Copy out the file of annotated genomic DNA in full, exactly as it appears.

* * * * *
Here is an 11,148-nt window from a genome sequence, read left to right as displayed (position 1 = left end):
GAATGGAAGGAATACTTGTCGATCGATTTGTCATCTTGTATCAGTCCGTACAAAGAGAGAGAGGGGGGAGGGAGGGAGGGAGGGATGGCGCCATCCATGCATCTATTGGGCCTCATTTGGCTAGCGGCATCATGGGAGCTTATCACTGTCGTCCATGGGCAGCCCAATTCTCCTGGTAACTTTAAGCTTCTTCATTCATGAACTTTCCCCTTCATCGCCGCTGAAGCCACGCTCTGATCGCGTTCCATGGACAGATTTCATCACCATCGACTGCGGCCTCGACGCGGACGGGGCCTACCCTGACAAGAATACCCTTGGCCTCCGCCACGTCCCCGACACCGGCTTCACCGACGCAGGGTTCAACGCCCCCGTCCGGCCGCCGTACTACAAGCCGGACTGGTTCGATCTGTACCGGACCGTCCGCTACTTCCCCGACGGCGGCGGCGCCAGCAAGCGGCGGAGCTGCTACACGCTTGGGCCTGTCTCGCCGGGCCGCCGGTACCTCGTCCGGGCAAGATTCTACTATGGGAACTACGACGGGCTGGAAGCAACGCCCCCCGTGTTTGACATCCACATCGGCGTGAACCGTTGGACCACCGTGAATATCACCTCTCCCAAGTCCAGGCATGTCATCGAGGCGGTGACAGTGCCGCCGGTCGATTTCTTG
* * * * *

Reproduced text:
Here is an 11,148-nt window from a genome sequence, read left to right as displayed (position 1 = left end):
GAATGGAAGGAATACTTGTCGATCGATTTGTCATCTTGTATCAGTCCGTACAAAGAGAGAGAGGGGGGAGGGAGGGAGGGAGGGATGGCGCCATCCATGCATCTATTGGGCCTCATTTGGCTAGCGGCATCATGGGAGCTTATCACTGTCGTCCATGGGCAGCCCAATTCTCCTGGTAACTTTAAGCTTCTTCATTCATGAACTTTCCCCTTCATCGCCGCTGAAGCCACGCTCTGATCGCGTTCCATGGACAGATTTCATCACCATCGACTGCGGCCTCGACGCGGACGGGGCCTACCCTGACAAGAATACCCTTGGCCTCCGCCACGTCCCCGACACCGGCTTCACCGACGCAGGGTTCAACGCCCCCGTCCGGCCGCCGTACTACAAGCCGGACTGGTTCGATCTGTACCGGACCGTCCGCTACTTCCCCGACGGCGGCGGCGCCAGCAAGCGGCGGAGCTGCTACACGCTTGGGCCTGTCTCGCCGGGCCGCCGGTACCTCGTCCGGGCAAGATTCTACTATGGGAACTACGACGGGCTGGAAGCAACGCCCCCCGTGTTTGACATCCACATCGGCGTGAACCGTTGGACCACCGTGAATATCACCTCTCCCAAGTCCAGGCATGTCATCGAGGCGGTGACAGTGCCGCCGGTCGATTTCTTG